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Literature Circles

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This is a presentation to explain how we use Literature Circles in our classroom at Hawkesdale P12 College.

This is a presentation to explain how we use Literature Circles in our classroom at Hawkesdale P12 College.

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Transcript

  • 1.
    • Independent reading
    • Teacher is facilitator or guide – not the keeper of the knowledge
    • Small groups
    • Ability based
  • 2.
    • Teacher selects groups – based on daily assessment records – students with common needs, are grouped together
    • Group size – up to 6 students
    • Kids are presented with book choices – maybe only from 2 -3 books, which have been carefully selected by teacher to match abilities of the groups.
    • Book selection can be on a theme eg. humour, friendship , sport etc. or simply great literature.
    • Students are introduced to the various roles – which they will be asked to select from each day
    • Students then make a commitment to cooperate by reading the set amount of pages each night.
  • 3.
    • Orientation to story - Once students have chosen their book by majority vote, they spend some time orientating themselves to the book, making predictions, reading the blurb, looking at chapter headings and then begin reading in class.
    • Tonight -Students then decide together, how many pages they will read that night. They must take into account both the slowest and the fastest readers and make sure it is an achievable target. Students must understand that anyone who does not read that night, lets the group down the next day when it comes to discussing the book.
  • 4.
    • Students begin the session by spending roughly 10 minutes discussing :
    • What they read last night,
    • The discussion should include things like discussing characters, making predictions for tonight’s reading, significant events etc.
    • Then select a role which they will complete that day– with the knowledge that each person will get the chance to do every role at some point during the literature circle.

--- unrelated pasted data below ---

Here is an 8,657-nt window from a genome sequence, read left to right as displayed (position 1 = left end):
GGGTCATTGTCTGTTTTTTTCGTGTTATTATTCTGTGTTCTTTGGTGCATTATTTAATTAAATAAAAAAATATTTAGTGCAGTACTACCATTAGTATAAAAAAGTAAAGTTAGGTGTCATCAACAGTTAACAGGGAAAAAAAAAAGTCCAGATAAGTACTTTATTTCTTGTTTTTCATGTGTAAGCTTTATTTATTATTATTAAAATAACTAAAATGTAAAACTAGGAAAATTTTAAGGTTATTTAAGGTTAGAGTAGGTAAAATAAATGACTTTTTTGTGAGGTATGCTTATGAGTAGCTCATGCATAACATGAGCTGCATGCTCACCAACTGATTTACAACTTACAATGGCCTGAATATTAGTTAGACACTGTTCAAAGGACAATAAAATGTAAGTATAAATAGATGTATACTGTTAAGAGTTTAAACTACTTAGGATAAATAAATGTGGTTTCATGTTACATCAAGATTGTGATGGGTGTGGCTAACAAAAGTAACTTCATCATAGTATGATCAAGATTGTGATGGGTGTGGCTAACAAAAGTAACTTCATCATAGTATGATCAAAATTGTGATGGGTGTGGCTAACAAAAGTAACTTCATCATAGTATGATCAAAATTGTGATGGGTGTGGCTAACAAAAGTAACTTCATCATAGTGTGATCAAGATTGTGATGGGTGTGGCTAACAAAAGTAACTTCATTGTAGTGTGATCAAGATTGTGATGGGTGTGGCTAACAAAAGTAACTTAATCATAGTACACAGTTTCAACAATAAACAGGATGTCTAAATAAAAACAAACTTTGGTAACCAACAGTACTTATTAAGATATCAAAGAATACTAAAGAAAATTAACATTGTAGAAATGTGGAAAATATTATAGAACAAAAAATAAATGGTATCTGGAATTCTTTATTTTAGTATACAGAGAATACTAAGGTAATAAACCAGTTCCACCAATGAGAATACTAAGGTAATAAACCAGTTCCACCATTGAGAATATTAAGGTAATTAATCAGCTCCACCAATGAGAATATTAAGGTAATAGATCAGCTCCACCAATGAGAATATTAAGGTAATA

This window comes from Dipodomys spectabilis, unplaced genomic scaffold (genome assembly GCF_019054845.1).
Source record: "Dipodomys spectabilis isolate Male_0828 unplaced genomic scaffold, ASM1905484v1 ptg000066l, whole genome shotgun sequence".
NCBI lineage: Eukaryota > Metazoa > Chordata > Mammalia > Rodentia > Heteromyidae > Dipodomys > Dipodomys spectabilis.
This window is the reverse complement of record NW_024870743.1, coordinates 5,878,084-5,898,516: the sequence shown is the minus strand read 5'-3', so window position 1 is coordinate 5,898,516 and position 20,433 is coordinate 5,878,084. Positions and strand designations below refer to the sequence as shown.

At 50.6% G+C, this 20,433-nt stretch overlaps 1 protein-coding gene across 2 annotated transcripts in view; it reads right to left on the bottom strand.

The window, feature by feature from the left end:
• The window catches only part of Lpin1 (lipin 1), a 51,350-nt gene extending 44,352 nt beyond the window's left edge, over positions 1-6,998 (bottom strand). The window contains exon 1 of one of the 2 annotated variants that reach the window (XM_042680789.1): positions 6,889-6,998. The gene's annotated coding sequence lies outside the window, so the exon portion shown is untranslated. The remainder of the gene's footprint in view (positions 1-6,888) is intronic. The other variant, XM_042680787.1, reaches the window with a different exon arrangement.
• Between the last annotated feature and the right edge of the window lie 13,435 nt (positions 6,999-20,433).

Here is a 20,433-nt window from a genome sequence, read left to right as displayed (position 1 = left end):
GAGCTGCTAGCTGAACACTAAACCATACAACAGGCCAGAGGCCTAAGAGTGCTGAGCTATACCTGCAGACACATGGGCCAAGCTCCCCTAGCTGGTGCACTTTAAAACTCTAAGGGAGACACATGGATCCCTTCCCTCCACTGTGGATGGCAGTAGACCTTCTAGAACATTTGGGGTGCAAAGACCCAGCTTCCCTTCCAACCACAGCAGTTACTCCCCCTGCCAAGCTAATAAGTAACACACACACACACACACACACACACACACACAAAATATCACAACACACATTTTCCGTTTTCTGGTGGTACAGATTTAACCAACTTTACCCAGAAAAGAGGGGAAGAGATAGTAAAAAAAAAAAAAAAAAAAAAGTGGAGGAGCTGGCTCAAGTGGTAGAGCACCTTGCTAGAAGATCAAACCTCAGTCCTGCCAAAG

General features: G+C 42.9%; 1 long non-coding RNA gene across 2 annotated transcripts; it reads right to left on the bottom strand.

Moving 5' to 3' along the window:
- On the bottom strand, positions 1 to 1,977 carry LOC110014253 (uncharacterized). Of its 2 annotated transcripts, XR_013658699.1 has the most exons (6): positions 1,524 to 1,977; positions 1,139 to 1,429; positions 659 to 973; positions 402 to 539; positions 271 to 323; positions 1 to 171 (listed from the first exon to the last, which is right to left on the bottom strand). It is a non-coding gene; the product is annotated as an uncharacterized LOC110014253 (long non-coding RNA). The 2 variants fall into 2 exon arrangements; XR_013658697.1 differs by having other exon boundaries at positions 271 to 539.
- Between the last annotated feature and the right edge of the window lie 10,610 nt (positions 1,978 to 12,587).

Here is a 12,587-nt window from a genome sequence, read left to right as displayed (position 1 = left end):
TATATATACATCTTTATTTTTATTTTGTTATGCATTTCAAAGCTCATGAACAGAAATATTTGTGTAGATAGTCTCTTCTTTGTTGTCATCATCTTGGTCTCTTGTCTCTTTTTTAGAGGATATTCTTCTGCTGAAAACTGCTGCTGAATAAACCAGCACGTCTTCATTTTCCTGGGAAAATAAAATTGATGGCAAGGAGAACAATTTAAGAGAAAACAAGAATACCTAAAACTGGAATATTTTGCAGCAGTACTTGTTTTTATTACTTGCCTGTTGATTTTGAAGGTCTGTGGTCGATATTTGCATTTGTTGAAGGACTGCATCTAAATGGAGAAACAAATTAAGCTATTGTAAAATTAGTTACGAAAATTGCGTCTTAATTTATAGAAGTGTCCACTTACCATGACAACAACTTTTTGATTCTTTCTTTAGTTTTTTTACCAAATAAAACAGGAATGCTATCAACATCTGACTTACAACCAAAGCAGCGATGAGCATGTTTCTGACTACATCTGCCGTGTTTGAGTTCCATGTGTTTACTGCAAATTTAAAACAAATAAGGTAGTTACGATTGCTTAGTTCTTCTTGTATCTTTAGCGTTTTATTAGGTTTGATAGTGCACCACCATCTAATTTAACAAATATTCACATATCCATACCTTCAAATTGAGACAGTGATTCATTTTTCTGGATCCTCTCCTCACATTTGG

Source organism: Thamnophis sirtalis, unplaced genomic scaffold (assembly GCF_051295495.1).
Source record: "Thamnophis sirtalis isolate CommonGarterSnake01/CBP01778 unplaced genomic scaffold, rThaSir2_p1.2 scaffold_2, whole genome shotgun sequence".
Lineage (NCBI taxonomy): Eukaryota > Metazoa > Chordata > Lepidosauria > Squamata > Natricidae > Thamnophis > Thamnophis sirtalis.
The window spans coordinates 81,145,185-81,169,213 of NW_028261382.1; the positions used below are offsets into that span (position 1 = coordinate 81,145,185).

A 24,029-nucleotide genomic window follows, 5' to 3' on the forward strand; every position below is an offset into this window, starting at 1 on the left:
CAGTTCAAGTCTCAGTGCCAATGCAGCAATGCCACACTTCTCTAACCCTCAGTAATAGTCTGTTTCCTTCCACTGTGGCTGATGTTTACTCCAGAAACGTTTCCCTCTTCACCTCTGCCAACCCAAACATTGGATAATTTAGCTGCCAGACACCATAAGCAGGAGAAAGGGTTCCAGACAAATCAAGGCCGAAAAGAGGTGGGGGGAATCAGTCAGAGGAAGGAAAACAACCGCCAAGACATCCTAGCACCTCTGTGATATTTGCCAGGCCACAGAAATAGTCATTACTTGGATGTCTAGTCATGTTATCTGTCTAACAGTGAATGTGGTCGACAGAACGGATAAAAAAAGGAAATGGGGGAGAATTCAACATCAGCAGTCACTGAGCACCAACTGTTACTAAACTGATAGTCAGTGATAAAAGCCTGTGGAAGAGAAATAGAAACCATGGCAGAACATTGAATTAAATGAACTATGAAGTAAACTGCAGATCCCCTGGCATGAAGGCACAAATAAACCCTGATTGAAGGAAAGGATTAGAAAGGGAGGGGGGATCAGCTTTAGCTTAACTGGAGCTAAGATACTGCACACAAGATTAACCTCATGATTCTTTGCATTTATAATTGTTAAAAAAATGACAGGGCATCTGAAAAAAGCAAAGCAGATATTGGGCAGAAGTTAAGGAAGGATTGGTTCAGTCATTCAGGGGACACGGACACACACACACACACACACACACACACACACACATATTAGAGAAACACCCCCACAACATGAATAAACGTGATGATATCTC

• 5.
    • There are many roles each student can take on. I usually use a selection of the following but there are many other roles you can add:
    • Word wizard - students select up to 5 interesting words, to look up in the dictionary, give the meaning of, or explain what they found interesting about it eg. unusual spelling, root word etc .
    • Connection maker - students make connections between text and text, text and self or text and the world. These connections are explained to the other students. Eg. this part reminds me of…..
    • Summariser - students summarise last night’s reading
    • Emotions Tracker – students identify emotions that the characters faced in last night’s reading
    • Poet – write about the action using some form of poetry – eg rhyming, acrostic, senses etc .
    • Map maker - draw a map of where last night’s reading took place – eg beach, school etc.
  • 6.
    • Students having a 10 minute discussion which includes reporting on the roles which were completed yesterday.
    • Students deciding how much to read tonight.
    • Students deciding on a role for them to complete that day and then working on it in class time.
    • Students who complete their role within the time, getting a start on tonight’s reading
    • Literature circles look like students working independently with a common purpose and a sense of being part of a team.
    • Most importantly, it looks like students having ownership of their own learning and having fun in the process.
  • 7. Why not have a go? Marg Murnane Hawkesdale P12 College May 2008